Hillel at Michigan 1926/27 - 1945
Struggles of Jewish Identity in a Pivotal Era

Andy's Published Papers

Thirty Years of Bundestag Presence
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Human-Animal Relationships
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Other Reviews of Offside: Soccer and American Exceptionalism

June 14, 2002

When the German national soccer team left Frankfurt to attend the World Cup, its departure made national news. By contrast, nobody at Kennedy International Airport recognized the U.S. team, says Andrei S. Markovits, a Romanian-born professor of politics at the University of Michigan at Ann Arbor. The author, with Steven L. Hellerman, of Offside: Soccer and American Exceptionalism (Princeton University Press, 2001), Mr. Markovits believes the nonchalance of Americans -- even soccer moms -- toward the game as a spectator sport has deep roots.

Q. Is the lack of interest a vestige of soccer's reputation as a foreign sport?

A. It's a vestige of the historical construct of "sports" that arose in the two most advanced industrial societies -- Britain and the U.S. -- between 1860 and 1920. America created its own industrial modernity, which doesn't have a large, mass-based socialist or social democratic labor party, and it created its own sports: baseball, football, and basketball. By the time soccer came here the American masses already had baseball. Soccer became the hegemonic game in the rest of the world by virtue of Britain's economic might -- not, significantly, its political might. Soccer was exported by English electricians, engineers, and textile workers, or imported by, for example, Argentinians who went to England to learn a trade. The countries where Britain was politically strong are cricket and rugby countries, or belated soccer countries like Nigeria.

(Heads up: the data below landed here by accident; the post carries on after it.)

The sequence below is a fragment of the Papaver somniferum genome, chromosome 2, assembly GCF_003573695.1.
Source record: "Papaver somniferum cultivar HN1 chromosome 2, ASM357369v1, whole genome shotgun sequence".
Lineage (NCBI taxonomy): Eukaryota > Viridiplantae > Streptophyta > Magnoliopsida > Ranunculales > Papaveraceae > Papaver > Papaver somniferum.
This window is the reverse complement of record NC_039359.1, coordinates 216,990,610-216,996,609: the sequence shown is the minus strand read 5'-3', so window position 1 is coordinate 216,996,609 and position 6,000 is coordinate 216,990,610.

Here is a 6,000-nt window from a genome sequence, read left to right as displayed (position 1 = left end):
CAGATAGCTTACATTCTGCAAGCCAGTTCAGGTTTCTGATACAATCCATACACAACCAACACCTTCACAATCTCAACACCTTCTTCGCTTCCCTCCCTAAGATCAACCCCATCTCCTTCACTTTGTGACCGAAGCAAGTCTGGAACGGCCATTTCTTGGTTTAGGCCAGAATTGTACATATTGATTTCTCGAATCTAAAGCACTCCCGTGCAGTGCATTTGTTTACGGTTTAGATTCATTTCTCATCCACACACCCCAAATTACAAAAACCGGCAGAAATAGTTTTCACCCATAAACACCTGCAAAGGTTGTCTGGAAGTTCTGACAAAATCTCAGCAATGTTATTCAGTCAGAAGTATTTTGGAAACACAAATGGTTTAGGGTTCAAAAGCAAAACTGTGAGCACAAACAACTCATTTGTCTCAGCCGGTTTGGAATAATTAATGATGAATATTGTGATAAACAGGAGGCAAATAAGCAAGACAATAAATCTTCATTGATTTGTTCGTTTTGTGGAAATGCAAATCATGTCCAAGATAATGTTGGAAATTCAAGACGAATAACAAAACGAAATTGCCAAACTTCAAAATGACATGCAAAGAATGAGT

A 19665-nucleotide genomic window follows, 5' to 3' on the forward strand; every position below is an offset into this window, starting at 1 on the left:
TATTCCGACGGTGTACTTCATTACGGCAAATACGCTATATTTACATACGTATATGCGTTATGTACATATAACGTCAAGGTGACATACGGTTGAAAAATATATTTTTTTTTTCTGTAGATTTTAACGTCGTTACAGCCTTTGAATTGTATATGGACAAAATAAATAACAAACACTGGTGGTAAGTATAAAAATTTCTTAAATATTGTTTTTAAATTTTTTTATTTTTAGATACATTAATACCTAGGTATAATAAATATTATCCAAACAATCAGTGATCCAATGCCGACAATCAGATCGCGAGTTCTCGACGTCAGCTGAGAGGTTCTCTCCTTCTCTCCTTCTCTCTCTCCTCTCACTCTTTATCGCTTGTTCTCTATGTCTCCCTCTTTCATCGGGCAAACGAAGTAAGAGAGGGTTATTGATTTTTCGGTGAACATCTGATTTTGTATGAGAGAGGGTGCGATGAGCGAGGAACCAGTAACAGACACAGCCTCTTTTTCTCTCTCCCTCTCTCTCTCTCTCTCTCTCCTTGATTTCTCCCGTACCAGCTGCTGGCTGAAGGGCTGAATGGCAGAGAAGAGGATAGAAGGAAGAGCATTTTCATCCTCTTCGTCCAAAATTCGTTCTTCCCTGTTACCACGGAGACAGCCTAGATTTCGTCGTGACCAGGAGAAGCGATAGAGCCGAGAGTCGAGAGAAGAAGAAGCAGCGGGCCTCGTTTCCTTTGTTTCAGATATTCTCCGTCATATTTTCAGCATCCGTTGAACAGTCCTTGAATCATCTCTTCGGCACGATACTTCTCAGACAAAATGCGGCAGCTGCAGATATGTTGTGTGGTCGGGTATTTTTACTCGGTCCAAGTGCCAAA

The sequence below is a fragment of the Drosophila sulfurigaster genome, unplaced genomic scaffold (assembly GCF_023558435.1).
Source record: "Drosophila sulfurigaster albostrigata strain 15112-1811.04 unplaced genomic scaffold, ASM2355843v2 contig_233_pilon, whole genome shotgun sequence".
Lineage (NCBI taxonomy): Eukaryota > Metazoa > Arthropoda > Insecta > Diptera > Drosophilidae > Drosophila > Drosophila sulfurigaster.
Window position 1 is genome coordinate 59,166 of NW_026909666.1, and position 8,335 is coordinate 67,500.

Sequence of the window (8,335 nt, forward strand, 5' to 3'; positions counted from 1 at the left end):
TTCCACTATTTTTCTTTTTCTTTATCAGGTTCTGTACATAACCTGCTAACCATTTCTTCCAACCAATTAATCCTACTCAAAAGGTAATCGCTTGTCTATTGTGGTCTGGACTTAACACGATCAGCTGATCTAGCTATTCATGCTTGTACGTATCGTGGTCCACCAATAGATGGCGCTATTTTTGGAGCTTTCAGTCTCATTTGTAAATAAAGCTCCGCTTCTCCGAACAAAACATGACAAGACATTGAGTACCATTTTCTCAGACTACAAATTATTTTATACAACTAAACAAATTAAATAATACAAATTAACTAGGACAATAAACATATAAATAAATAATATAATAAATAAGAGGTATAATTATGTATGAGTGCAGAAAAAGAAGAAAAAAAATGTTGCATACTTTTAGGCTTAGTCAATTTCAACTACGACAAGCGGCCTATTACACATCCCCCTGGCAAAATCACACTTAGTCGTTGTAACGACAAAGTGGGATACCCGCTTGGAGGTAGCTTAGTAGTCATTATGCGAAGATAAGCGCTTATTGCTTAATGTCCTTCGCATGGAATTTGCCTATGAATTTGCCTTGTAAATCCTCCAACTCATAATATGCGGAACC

Q. Will Americans ever really understand the sport?

A. There's no reason in the world why in the year 2050 the U.S. could not be the best soccer country in the world. It's now happening on the supply side, but playing and following are not the same thing. My current research asks whether women's team excellence can change that. Will women waste time the way men do, "schmoozing" soccer?

Q. Americans are not even as passionate about our "own" sports.

A. That's partly because we don't play in an international arena (there's a whole Web-site culture in Germany making fun of the Dutch not going to the World Cup). But it also has to do with another kind of American exceptionalism: Because of college sports, American spectators have from the get-go included women and the middle class. It's very uncommon for European professors to spend any time talking about sports; this is completely out of class. Soccer remains a much more working-class, male, and hence potentially more violent sport.

Q. Have you slept much since the World Cup started?

A. I tape the games, and then I don't go on e-mail until after I've watched them. That's easy to do in June, especially when all of this masquerades as fieldwork.

Please also visit Andy Markovits' official University of Michigan website.